Butte residents divided about proposed LGBTQ rights ordinance
Updated On: Nov 13 2013 06:44:57 PM MST
Butte could be the latest Montana city to look at an ordinance protecting the gay, lesbian, and transgender community.
The president of Butte's Parent, Family and Friends of Lesbians and Gays group (PFLAG) has asked the Council of Commissioners to begin drafting a nondiscrimination ordinance.
In a letter sent to Chief Executive Matt Vincent and Commissioners, John Cummings said an ordinance is needed to protect the civil rights of the LGBT community.
According to Cummings, LGBT tenants can be evicted for no reason, employers can refuse to hire them, and business owners can refuse them service.
Similar ordinances have passed in Missoula and Helena.
NBC Montana talked to people to see how they felt about having nondiscrimination laws to protect gays and lesbians in the Butte area.
"Discrimination is wrong," said Butte resident Pat Milligan.
We polled about 50 people outside a Butte grocery store.
We asked: "Do you think there should be antidiscrimination laws protecting gays and lesbians in Butte?"
"Well, yeah!" said a Butte resident, "because they have every right just like everybody else. What difference does it make what their beliefs are? That's what our country is founded on."
Some said the issue was very important to them.
"We have some in our family," said resident Garland Bridges, "so I think it should be a law for everybody equally."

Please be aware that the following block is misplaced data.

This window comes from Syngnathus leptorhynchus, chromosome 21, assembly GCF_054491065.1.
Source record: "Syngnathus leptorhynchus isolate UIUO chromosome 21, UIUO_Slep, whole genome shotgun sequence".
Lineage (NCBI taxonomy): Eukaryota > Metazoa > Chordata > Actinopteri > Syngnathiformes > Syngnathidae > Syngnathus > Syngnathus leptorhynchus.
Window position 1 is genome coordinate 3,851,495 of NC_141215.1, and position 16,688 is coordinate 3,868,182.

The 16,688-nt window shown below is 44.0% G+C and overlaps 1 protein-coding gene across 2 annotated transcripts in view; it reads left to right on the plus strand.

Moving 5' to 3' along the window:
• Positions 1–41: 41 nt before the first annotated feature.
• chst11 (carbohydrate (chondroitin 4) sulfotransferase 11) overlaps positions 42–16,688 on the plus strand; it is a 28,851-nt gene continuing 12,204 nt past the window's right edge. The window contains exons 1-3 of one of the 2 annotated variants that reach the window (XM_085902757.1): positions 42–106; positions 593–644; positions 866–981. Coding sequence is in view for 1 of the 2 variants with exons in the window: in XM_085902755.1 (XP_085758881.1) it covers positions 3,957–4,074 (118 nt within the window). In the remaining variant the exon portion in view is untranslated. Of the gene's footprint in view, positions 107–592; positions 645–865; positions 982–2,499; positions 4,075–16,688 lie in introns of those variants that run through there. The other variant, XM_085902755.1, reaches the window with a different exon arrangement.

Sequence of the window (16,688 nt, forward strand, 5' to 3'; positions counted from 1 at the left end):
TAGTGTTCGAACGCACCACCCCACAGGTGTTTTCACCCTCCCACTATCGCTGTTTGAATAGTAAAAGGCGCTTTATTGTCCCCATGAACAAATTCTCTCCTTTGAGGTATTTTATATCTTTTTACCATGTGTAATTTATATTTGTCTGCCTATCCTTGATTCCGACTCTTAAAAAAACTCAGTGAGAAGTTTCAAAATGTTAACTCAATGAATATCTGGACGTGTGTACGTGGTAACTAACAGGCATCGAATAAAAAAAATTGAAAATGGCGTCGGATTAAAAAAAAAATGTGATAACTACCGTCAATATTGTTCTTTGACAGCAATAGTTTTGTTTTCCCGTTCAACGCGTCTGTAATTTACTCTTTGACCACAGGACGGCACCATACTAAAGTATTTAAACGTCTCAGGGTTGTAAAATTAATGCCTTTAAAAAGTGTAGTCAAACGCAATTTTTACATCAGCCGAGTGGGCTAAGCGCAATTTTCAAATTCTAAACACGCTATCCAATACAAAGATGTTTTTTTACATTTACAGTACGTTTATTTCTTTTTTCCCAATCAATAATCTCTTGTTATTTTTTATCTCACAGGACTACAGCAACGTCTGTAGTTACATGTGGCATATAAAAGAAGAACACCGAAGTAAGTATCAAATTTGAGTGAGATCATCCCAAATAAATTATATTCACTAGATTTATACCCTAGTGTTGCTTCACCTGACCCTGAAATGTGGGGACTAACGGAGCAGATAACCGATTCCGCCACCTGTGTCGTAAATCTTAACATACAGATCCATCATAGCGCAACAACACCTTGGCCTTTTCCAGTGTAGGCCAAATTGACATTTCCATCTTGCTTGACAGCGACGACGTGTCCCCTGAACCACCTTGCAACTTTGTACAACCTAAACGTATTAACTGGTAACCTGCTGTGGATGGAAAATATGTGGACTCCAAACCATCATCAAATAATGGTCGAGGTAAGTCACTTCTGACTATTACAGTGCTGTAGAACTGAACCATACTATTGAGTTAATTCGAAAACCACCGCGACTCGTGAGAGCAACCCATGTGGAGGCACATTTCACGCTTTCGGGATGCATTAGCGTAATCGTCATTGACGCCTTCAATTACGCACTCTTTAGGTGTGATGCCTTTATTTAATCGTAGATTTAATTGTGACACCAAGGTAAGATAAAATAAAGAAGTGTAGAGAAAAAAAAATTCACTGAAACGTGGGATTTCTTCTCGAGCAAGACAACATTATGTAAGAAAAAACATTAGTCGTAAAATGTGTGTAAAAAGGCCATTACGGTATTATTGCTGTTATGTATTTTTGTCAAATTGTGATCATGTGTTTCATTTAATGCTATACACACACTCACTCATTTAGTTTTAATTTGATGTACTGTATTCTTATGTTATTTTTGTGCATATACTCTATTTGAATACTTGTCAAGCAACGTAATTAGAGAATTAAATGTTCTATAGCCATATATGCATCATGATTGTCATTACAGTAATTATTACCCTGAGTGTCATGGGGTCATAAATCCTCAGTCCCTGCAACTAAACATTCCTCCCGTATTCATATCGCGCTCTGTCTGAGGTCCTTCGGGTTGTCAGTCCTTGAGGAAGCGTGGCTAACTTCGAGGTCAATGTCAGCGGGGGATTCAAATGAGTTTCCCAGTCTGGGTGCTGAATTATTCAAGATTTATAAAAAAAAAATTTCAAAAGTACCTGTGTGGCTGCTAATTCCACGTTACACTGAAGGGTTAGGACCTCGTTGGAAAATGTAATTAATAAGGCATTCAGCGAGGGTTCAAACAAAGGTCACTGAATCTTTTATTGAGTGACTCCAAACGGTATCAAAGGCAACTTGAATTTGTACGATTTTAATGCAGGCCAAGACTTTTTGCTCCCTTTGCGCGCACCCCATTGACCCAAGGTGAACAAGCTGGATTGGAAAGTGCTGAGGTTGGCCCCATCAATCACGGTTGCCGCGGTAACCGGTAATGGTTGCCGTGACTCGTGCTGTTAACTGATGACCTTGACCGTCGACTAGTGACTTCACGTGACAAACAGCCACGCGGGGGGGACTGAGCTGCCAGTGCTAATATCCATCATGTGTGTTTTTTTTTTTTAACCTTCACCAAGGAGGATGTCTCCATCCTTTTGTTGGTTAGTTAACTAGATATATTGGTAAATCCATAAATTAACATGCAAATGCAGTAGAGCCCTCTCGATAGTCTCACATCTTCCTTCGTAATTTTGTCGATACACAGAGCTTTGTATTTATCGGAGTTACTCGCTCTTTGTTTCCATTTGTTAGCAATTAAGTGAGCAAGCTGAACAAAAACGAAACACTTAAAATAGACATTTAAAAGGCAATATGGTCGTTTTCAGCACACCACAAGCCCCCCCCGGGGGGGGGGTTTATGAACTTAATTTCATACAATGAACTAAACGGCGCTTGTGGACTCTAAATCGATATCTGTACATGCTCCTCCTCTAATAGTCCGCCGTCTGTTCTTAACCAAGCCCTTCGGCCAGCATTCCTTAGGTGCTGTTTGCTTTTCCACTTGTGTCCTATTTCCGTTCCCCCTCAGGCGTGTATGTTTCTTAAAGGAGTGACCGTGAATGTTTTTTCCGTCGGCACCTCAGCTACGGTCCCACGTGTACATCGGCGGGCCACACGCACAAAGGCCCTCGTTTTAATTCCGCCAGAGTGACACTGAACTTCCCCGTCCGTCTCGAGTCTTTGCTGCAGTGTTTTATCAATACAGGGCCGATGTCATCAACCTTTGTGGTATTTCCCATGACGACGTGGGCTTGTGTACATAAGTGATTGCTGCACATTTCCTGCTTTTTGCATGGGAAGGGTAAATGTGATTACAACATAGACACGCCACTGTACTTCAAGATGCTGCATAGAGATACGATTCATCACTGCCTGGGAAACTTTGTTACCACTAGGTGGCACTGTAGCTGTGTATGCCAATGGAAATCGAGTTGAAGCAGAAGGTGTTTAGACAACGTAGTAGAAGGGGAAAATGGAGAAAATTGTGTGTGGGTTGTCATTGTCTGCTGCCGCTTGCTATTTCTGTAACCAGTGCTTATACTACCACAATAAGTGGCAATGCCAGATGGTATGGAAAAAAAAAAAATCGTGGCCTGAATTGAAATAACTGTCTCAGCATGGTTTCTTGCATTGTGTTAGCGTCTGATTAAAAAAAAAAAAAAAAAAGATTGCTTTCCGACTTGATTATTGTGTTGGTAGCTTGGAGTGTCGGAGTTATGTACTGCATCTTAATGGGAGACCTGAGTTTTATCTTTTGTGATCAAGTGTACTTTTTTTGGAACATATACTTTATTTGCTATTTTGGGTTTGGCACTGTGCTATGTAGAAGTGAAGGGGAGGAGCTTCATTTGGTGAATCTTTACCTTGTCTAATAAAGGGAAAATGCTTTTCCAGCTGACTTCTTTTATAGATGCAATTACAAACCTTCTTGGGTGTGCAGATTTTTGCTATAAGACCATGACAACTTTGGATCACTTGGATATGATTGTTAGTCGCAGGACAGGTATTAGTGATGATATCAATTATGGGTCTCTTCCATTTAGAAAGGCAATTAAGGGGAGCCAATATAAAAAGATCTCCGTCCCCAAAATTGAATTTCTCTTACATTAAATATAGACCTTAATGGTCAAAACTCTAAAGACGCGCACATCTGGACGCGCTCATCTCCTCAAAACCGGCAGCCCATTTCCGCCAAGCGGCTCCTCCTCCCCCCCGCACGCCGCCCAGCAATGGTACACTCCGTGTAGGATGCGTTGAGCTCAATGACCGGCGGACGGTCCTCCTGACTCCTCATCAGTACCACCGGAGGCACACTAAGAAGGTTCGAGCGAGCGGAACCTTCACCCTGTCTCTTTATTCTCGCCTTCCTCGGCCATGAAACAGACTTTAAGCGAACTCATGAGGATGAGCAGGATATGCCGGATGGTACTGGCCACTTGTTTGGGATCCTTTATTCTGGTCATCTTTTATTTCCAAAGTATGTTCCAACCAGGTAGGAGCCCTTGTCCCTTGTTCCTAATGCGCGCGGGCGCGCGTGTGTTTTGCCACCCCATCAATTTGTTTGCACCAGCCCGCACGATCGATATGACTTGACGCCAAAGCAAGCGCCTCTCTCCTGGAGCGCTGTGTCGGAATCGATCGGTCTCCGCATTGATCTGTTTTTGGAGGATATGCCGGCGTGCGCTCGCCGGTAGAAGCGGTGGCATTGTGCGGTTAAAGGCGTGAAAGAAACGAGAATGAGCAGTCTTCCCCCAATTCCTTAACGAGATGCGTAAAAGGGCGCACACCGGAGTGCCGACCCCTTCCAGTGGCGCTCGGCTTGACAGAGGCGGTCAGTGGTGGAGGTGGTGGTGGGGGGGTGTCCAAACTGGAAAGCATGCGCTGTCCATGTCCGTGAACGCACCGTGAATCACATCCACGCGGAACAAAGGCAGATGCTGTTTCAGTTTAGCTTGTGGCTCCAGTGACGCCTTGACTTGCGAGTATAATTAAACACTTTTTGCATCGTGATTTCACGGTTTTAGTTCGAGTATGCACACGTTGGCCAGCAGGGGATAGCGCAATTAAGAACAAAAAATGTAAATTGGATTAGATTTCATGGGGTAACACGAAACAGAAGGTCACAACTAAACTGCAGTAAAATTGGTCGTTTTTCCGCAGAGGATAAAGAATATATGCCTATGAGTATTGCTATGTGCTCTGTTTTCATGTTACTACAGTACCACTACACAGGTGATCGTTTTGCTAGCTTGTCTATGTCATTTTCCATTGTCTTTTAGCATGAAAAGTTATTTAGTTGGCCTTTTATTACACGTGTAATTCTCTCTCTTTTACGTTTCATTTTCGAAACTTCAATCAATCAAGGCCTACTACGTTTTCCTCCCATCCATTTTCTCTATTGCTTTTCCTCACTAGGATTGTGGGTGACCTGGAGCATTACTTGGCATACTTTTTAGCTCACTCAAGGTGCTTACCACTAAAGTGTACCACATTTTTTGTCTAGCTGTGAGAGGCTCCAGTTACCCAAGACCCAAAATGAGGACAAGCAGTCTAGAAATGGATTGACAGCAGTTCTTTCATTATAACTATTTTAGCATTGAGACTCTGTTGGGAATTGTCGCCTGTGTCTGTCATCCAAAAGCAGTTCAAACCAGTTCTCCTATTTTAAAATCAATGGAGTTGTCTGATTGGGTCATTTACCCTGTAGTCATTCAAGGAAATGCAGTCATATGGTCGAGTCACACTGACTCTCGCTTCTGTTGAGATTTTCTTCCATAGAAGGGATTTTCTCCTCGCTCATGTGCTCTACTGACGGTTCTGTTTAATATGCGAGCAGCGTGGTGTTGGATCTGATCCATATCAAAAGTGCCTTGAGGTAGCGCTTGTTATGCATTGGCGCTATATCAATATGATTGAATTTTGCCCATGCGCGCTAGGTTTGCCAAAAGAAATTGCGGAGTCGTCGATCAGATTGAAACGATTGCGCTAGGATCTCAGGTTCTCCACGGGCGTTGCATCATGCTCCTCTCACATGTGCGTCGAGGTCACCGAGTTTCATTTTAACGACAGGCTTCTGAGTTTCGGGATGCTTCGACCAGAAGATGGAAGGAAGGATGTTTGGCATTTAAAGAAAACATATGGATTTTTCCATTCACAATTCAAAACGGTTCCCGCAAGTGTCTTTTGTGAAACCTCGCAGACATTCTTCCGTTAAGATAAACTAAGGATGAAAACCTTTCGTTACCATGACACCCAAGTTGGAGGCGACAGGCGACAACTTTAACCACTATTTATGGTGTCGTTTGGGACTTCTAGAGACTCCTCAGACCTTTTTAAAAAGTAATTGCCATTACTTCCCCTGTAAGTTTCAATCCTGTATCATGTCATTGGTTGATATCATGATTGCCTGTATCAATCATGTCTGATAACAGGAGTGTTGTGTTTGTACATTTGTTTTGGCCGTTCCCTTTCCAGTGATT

Missoula and Helena have passed similar ordinances over the past couple of years.
In both cities, the measures faced strong opposition -- and support -- through public campaigns and heated public comment at meetings. But, they both ultimately passed. The measure could face similar opposition in Butte.
We asked again: "Do you believe there should be nondiscrimination laws to protect gays and lesbians in the Butte area?"
"Why would you protect perversion?" said a Butte resident. "No I do not. I believe it's wrong. I believe it's a sin. It's sinful and it's a catchy practice. It's just like a disease that you can catch."
Another resident explained: "I guess I'm too religious for everybody. Religion tells me that's not right. It's not that I'm against them, I just don't think there should be any marriage."
Montana lawmakers have weighed a couple of different bills over the last two sessions that related to these types of antidiscrimination ordinance.
We went back through legislative records to find out what happened. In 2011, Republican representative Kristen Hansen from Havre, sponsored House Bill 516. That bill would have stopped local governments from passing ordinances that protected a class or group people not already listed as a protected group under state law. That passed in the house, was amended in the Senate and passed back to house were it ultimately died in Committee.
Two years later, Edie McClafferty, a democratic representative from Butte introduced House Bill 481. HB481 would have protected gender identity, expression, and sexual orientation under state laws prohibiting discrimination. That bill failed to make it out of the House Judiciary Committee.